Phil dreamed June was dying of some disease that caused her whole body to swell and deform.  She was cold so he covered her until all he could see was her head sticking out of a cascading pile of quilts and comforters.

“What do you think it means?” he asked her.

“The sickness, or your holistic blanket remedy?”

“I’m serious.”

“So am I.  I’ve had this stomach bug for the past two days, and I’m wondering if we should hit up the linen sale at Bed Bath and Beyond.”

In one of Phil’s dreams June died in a car accident where he drove their car and the oncoming milk truck simultaneously.   June thought the way he described holding her in the pool of blood mixing with milk was beautiful and alarming.  She joked it was too early in their marriage for him to be fantasizing about her death.

“I had a dream about you too,” she told him.  She was getting ready for work and had hot curlers in her auburn hair. “We were up north, and you’d gone off drinking and snowmobiling with Marty and George.  You got into an accident and lost your leg.”  Her eyes cut toward him from the mirror. “But you were too embarrassed to tell me about it, so you tried to pass your prosthesis off as the real deal, and I was too embarrassed by your efforts to let you know I knew.”

“When have I ever ridden a snowmobile?” he asked.

“That’s not the point.”

“Would you still love me if I only had one leg?”

She dabbed at her eyelashes.

“Probably, but stay away from snowmobiles in the meantime.”

Phil worried he’d always had the ability to see the future, and was only now realizing his potential.

He told her about it at the supermarket.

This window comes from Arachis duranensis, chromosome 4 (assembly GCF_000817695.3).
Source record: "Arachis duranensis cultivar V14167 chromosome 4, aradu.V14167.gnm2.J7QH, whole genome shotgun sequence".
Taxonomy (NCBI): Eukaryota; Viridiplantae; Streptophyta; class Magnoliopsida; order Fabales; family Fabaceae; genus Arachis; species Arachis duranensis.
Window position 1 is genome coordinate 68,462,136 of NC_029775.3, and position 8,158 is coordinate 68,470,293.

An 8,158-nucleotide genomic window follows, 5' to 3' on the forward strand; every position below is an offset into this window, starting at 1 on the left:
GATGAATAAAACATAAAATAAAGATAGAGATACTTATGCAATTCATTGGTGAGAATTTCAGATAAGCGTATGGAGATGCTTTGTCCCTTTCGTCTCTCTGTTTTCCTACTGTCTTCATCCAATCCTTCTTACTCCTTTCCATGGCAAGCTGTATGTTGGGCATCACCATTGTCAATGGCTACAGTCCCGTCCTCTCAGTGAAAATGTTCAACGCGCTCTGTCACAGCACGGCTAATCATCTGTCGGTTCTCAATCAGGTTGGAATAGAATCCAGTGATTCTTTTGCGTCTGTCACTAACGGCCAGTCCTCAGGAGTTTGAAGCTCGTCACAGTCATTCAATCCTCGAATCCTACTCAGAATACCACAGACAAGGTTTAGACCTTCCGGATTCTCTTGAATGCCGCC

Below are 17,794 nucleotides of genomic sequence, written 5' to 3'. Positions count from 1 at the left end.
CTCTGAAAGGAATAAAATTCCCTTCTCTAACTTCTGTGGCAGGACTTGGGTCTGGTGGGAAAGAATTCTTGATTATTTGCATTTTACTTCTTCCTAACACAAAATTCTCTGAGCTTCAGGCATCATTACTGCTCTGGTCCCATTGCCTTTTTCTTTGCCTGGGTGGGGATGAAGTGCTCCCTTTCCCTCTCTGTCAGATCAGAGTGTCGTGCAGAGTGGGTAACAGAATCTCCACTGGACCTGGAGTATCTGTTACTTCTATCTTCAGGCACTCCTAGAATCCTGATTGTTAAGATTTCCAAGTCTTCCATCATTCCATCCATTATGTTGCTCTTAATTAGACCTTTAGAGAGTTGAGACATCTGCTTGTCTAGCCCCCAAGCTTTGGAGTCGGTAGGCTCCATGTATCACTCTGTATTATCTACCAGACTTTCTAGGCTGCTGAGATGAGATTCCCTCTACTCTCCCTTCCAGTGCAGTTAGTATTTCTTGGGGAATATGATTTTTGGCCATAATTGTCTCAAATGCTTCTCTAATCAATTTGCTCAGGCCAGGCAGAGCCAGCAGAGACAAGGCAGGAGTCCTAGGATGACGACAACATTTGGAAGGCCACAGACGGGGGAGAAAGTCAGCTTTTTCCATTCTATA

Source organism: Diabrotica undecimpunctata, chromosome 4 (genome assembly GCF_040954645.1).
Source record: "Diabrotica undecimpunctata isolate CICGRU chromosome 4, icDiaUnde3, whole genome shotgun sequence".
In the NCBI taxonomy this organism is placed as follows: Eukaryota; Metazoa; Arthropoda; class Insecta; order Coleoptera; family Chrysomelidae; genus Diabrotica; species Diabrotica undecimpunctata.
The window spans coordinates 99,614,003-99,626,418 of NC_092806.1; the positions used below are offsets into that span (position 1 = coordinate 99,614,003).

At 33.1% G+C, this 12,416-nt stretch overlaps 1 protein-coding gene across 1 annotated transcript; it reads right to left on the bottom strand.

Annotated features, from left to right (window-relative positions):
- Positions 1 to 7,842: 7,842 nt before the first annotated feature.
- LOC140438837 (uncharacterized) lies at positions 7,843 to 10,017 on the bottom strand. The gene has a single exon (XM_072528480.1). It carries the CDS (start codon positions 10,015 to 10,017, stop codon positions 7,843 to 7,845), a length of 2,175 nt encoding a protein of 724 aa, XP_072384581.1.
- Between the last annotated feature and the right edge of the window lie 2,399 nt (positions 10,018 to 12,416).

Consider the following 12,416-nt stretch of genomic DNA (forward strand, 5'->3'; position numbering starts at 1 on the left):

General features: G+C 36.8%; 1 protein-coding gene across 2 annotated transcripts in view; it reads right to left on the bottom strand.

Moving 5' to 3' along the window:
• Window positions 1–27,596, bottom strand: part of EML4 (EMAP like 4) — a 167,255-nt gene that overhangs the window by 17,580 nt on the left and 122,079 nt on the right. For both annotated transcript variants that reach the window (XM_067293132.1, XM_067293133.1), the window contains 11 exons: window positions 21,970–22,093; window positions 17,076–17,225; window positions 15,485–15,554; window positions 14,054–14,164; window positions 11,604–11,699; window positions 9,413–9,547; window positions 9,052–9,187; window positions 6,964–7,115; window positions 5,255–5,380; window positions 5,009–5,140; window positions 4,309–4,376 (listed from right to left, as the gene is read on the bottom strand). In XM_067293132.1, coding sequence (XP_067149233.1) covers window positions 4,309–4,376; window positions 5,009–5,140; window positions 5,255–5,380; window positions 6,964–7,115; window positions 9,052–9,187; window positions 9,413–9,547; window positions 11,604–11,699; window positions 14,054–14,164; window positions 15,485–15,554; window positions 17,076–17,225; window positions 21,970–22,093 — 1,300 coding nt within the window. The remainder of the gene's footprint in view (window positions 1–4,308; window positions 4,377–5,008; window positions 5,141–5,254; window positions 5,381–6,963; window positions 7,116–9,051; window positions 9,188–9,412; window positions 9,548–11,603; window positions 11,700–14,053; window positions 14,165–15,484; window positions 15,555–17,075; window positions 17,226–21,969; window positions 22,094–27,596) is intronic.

“You’re afraid you’re psychic?” she asked.  Grocery shoppers with carts passed them in the canned vegetable aisle.  “But you can’t use these powers for anything like predicting lottery numbers or reading minds?”

Phil selected a can of kidney beans.  “It pretty much only works for your death.”

“Bummer,” she said.

The next week June told him she was pregnant.  When he sat down next to her on the couch, she put her hand on his knee and said, “I know it’s not exactly the way we planned it.”

“We only just got married,” he said, staring straight forward.

“I know.”

“It explains the dreams I was having though.”  Standing up, Phil continued, “I think I knew you were pregnant, and the dreams were my subconscious worrying about you. And the fetus.”

“Again with the fortune telling?”

“What else could it be?”

“You don’t think it has to do with being freaked out by all the changes over the past year?”

“No.” He smiled.  “I’m really excited about having a, you know.”

June gave Phil a look she’d given him in a dream once:  the look of a woman being told by her husband that he’s standing upright, when clearly he could tilt over at any moment.